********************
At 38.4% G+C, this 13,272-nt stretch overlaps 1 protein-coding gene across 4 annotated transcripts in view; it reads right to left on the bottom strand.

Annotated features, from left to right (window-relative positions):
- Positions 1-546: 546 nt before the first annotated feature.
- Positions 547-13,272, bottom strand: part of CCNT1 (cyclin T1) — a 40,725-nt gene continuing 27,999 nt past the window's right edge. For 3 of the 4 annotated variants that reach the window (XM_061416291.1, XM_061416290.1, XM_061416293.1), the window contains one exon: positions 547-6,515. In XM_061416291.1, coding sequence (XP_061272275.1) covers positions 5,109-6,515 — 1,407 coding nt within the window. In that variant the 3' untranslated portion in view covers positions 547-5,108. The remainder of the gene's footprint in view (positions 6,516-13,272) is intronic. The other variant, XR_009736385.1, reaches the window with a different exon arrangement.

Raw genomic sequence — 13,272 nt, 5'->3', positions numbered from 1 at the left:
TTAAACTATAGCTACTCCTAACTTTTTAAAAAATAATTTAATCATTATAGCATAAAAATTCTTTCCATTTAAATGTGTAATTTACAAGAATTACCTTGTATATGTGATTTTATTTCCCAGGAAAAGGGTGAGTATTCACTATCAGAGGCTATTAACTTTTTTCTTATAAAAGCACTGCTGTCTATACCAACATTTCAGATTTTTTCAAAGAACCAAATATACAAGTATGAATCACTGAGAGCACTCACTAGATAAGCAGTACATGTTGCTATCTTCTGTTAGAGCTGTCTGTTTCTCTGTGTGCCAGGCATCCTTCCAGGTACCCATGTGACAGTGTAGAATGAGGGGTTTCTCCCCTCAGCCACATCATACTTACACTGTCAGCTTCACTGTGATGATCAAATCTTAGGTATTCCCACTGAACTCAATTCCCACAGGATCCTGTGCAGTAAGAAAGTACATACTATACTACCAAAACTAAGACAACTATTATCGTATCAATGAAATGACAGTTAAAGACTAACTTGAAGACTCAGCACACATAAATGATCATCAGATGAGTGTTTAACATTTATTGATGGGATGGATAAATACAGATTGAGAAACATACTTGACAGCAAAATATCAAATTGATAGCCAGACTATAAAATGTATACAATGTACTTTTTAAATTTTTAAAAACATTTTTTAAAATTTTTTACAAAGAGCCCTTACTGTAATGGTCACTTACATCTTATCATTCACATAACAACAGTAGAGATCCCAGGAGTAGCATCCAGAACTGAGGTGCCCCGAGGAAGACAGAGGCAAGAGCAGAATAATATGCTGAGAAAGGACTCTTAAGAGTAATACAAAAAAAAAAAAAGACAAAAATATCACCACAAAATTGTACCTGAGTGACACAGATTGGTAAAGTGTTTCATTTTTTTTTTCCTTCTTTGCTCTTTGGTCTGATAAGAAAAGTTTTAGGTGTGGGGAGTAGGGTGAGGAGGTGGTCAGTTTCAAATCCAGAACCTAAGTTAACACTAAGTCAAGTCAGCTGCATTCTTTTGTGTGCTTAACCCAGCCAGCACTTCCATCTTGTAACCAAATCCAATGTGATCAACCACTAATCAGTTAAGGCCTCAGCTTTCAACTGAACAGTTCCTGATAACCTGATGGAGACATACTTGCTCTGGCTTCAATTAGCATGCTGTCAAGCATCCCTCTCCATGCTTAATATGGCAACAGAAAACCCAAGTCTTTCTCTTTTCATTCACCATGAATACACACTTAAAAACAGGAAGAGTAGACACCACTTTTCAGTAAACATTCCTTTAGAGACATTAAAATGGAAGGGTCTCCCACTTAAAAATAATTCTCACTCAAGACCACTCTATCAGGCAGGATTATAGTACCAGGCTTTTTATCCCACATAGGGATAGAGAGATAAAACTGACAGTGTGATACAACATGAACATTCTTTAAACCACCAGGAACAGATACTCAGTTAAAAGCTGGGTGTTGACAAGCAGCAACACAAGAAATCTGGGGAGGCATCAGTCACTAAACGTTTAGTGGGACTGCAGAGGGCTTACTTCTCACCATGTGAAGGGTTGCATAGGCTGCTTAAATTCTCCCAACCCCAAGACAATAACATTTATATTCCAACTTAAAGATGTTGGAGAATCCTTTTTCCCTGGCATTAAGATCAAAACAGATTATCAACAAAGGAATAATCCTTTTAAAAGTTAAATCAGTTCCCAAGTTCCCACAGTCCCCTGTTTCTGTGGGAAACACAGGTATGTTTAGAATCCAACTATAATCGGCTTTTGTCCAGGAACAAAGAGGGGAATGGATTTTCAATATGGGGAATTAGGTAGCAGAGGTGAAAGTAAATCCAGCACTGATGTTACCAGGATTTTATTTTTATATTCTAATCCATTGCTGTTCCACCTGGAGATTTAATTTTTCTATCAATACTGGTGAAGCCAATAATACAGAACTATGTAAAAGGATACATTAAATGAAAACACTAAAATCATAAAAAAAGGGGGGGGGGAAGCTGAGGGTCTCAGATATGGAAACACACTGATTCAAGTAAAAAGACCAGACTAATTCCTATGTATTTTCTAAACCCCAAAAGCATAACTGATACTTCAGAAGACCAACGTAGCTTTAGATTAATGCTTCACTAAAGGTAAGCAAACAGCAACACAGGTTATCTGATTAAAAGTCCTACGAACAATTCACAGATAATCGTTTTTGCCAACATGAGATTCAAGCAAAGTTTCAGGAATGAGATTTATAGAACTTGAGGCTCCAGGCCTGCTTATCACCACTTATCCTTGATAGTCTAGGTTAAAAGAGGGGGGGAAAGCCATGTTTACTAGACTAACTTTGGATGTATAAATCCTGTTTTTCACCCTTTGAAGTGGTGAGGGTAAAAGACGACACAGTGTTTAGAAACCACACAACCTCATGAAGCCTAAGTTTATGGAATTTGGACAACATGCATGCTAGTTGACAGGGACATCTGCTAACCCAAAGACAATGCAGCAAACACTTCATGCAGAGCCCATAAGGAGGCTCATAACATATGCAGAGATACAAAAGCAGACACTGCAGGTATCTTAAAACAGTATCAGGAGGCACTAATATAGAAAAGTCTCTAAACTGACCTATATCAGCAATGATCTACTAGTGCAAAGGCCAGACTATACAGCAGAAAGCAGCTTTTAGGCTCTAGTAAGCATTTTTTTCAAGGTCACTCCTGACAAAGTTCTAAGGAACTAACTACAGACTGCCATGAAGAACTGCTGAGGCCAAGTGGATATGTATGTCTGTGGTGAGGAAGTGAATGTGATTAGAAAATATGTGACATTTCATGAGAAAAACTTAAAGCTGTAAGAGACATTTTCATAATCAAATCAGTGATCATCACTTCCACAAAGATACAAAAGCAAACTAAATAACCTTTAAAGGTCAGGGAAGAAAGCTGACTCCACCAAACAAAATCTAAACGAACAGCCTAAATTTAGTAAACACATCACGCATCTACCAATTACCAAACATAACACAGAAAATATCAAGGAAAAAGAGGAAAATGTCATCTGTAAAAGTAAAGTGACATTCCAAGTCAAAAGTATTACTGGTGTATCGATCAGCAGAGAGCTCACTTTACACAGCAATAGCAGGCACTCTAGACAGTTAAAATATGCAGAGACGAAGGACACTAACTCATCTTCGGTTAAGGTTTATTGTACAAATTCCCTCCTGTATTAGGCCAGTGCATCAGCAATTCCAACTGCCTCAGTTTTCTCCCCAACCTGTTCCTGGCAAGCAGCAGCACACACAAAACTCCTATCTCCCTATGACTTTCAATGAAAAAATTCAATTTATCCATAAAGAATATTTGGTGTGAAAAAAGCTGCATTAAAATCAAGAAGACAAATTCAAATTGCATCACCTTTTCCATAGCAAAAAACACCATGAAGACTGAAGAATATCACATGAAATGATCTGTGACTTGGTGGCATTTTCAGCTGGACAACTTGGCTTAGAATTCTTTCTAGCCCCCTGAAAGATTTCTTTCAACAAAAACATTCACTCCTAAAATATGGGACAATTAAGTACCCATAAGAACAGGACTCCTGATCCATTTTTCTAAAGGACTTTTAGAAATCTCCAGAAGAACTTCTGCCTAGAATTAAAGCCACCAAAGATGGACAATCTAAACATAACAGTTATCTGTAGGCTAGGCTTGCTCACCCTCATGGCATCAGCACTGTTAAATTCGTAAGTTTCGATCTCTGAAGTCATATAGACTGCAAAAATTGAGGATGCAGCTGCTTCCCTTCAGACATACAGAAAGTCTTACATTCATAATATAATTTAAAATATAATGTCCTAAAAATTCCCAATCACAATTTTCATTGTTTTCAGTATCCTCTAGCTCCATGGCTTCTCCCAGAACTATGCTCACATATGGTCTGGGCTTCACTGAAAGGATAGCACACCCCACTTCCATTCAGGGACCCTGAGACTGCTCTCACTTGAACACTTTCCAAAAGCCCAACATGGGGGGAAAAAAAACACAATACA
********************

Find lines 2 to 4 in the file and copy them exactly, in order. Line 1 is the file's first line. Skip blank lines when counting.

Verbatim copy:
Annotated features, from left to right (window-relative positions):
- Positions 1-546: 546 nt before the first annotated feature.
- Positions 547-13,272, bottom strand: part of CCNT1 (cyclin T1) — a 40,725-nt gene continuing 27,999 nt past the window's right edge. For 3 of the 4 annotated variants that reach the window (XM_061416291.1, XM_061416290.1, XM_061416293.1), the window contains one exon: positions 547-6,515. In XM_061416291.1, coding sequence (XP_061272275.1) covers positions 5,109-6,515 — 1,407 coding nt within the window. In that variant the 3' untranslated portion in view covers positions 547-5,108. The remainder of the gene's footprint in view (positions 6,516-13,272) is intronic. The other variant, XR_009736385.1, reaches the window with a different exon arrangement.